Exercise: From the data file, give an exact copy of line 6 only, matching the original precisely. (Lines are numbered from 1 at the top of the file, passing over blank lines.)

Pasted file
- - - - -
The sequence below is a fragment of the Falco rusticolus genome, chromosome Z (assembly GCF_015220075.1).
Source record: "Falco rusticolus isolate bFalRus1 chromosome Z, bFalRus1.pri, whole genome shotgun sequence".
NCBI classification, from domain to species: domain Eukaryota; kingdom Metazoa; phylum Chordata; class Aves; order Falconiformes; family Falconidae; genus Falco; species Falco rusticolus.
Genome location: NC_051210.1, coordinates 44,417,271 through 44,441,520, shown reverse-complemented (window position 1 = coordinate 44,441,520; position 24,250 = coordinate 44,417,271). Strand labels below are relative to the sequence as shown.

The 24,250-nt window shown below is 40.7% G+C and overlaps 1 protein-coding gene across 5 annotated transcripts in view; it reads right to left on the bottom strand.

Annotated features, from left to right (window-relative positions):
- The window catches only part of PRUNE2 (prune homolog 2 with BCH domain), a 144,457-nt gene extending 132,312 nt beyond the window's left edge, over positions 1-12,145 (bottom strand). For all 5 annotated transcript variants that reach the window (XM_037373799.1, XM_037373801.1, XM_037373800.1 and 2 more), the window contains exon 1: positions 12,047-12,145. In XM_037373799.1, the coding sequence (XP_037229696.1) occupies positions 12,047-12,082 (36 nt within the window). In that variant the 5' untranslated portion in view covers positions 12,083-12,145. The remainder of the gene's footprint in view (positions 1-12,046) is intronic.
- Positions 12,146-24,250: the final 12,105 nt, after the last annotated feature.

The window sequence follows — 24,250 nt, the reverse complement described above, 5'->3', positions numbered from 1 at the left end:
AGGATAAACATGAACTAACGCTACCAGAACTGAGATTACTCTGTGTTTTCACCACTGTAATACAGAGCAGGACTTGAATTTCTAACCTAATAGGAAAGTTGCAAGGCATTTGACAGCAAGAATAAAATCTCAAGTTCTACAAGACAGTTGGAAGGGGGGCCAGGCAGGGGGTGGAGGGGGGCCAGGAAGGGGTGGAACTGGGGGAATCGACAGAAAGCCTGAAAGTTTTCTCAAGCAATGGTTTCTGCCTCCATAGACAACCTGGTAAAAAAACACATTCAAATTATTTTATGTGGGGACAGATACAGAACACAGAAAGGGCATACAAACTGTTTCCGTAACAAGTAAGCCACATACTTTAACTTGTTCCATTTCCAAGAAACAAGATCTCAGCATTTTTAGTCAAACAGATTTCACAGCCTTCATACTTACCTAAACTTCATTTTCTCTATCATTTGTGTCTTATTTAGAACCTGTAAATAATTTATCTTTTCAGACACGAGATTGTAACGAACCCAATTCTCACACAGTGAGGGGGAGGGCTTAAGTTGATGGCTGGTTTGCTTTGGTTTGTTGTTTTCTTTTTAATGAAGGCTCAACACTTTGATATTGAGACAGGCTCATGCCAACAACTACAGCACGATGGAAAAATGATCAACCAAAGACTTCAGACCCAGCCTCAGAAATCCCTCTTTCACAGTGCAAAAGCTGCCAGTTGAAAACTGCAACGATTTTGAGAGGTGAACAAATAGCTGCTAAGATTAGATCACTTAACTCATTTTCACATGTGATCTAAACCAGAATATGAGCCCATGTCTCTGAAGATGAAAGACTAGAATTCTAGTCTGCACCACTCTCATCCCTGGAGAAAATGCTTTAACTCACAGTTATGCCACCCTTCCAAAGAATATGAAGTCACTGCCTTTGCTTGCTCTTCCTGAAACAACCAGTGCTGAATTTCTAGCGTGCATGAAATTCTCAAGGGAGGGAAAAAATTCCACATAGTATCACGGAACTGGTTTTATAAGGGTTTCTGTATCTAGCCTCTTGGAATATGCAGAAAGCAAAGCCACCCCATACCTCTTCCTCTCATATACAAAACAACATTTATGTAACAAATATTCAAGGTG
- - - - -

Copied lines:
Annotated features, from left to right (window-relative positions):